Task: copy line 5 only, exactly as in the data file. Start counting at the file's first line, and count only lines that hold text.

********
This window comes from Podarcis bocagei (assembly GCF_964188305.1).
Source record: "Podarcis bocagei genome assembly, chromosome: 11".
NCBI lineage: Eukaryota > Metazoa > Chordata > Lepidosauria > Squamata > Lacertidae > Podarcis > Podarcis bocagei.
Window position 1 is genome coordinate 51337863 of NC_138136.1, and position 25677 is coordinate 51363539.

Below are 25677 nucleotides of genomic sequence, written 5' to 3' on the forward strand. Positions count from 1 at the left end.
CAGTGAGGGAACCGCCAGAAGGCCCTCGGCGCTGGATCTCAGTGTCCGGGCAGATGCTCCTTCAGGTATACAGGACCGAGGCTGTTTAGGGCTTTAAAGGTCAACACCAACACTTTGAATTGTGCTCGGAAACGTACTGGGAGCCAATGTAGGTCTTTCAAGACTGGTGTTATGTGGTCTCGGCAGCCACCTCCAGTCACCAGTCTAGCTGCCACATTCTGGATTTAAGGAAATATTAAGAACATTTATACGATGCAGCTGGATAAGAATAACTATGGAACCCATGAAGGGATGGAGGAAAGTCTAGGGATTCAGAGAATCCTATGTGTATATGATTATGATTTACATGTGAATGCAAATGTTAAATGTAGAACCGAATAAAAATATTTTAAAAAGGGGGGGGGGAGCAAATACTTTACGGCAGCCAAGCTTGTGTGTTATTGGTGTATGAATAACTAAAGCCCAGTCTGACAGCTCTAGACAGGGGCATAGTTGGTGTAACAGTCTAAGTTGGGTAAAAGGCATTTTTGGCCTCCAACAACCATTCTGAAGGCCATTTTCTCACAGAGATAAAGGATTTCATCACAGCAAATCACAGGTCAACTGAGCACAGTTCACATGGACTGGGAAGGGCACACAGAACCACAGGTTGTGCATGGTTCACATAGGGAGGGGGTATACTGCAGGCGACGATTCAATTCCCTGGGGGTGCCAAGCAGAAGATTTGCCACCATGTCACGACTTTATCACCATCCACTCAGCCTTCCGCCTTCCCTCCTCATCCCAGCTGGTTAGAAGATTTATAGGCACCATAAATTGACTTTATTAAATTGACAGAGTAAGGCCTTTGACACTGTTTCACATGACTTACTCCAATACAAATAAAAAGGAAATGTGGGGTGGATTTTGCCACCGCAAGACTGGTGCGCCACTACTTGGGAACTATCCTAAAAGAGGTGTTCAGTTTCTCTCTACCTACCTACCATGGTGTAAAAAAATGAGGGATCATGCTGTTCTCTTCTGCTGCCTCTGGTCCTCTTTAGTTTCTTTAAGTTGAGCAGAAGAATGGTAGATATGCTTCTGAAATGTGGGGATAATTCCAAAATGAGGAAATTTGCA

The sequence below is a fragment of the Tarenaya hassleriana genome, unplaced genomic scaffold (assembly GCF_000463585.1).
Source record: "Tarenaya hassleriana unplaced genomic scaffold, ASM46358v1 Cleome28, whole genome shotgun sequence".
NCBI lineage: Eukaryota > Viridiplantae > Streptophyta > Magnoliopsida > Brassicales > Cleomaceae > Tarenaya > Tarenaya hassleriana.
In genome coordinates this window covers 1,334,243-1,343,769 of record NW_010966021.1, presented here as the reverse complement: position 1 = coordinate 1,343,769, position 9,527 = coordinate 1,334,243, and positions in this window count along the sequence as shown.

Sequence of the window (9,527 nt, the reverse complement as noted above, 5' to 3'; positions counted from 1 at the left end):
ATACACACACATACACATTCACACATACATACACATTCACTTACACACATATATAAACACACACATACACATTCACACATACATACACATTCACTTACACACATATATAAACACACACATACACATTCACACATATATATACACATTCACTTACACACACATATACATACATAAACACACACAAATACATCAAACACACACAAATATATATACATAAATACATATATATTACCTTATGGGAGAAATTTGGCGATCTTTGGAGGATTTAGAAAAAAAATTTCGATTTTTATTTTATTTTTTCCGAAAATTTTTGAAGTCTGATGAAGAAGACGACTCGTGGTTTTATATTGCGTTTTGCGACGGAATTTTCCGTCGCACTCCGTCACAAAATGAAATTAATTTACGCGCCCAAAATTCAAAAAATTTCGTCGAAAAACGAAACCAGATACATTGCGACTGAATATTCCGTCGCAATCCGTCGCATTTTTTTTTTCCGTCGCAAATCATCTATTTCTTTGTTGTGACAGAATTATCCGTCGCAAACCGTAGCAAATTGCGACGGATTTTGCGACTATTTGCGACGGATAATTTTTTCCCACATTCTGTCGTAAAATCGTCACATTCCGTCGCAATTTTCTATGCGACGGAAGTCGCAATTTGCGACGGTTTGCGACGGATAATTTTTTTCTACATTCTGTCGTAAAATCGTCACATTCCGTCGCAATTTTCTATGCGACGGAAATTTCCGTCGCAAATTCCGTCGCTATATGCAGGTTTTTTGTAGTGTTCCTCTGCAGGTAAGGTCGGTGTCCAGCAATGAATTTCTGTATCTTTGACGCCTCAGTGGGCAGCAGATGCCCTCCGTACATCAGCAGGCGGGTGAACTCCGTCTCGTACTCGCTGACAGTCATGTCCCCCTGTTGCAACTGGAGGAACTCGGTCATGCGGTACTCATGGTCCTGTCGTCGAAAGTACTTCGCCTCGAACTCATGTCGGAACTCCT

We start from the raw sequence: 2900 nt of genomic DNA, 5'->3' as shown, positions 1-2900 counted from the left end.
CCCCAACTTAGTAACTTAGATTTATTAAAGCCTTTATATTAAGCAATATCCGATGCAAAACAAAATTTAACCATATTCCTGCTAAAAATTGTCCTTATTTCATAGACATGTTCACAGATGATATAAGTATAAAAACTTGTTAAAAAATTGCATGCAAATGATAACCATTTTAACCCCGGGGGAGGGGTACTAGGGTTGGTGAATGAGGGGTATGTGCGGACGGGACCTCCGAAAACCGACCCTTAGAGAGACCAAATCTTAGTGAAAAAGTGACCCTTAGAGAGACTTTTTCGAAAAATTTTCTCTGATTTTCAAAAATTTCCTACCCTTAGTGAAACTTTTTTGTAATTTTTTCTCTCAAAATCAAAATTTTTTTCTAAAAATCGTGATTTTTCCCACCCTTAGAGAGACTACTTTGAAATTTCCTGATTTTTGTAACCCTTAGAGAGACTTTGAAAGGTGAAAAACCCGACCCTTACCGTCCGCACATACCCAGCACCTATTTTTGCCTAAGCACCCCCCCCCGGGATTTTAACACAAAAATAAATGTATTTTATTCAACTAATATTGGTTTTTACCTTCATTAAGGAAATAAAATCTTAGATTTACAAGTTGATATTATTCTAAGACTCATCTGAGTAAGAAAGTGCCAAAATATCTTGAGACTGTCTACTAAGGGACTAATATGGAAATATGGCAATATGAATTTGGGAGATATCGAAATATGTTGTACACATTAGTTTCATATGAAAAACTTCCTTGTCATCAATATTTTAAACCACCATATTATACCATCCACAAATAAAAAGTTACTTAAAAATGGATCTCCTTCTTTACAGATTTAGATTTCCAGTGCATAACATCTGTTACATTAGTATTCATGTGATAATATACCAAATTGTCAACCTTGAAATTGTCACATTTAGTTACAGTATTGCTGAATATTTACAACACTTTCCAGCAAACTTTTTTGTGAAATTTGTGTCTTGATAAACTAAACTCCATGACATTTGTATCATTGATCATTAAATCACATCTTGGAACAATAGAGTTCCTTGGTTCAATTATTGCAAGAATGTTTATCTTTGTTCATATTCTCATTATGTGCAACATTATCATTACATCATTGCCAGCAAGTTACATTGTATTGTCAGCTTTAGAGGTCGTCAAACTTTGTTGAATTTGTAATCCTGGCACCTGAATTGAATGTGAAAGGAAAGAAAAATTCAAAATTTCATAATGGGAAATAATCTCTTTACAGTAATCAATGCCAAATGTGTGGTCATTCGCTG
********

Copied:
Below are 25677 nucleotides of genomic sequence, written 5' to 3' on the forward strand. Positions count from 1 at the left end.